CONCORD, MASS. — Maple water is making a splash in the functional beverage market as several startup brands tap the tree sap to produce hydration with half the sugar of coconut water, plus vitamins, minerals and antioxidants. One such company is DrinkMaple, founded by a pair of triathletes who discovered the drink while competing in Canada.
“We were both dumbfounded that we as a country are shipping coconuts from across the world for this natural hydration when we had a resource that was right here that we were only utilizing to make maple syrup,” said Kate Weiler, co-founder and chief executive officer of DrinkMaple. “I tried (a Canadian brand of maple water), absolutely loved it, hydrated before my race with it, actually, and came back to the States and couldn’t find it.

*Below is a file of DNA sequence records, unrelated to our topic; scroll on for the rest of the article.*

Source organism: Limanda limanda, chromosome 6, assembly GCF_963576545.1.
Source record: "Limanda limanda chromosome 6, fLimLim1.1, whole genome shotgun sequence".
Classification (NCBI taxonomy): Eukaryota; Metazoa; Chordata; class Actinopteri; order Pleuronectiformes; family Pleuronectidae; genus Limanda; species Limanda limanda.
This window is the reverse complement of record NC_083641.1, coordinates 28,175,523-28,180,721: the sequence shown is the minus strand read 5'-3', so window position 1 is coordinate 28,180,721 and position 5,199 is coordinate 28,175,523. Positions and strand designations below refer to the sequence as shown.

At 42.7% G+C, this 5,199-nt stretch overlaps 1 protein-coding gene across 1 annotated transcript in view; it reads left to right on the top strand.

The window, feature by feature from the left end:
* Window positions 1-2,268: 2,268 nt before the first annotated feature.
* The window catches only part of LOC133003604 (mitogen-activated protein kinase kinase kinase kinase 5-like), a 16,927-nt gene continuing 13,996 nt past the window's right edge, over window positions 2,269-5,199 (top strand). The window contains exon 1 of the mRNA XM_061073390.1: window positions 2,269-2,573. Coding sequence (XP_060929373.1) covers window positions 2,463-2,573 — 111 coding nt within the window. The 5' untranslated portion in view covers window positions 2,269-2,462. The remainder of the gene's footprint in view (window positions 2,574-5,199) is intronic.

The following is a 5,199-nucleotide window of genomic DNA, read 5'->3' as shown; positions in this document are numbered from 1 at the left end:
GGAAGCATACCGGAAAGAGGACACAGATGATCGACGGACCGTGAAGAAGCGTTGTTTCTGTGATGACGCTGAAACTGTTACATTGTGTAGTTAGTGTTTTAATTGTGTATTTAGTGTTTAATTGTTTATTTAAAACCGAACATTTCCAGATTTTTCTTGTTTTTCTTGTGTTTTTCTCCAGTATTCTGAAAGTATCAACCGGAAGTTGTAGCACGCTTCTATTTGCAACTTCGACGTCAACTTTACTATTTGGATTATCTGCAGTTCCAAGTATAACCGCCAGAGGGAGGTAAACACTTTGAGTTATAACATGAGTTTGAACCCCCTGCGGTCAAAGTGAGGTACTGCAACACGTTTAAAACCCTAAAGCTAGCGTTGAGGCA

“I was really intrigued by the whole concept and started doing research and found there were research studies completed on the nutrients in maple water and maple sap as a hydration drink. So my business partner (Jeff Rose) and I thought, ‘Other people would be as excited as we were about this product, so why don’t we just do it ourselves?’”
Since debuting on shelves last May, DrinkMaple is set double its distribution from 500 to more than 1,000 doors over the coming months, as part of a new deal with Whole Foods Market. The product also is available in independent health food stores, coffee shops, yoga and fitness studios, juice bars, and on-line at Amazon.com and drinkmaple.com.
In addition to distribution gains, DrinkMaple recently added more packaging options to include 12-oz and 1-liter bottles. DrinkMaple contains one ingredient: maple sap harvested from trees on USDA certified family-run farms in Vermont.
In an interview with Food Business News, Ms. Weiler discussed opportunities for her business and the category of maple water.
Food Business News: How are you able to support your recent rapid growth?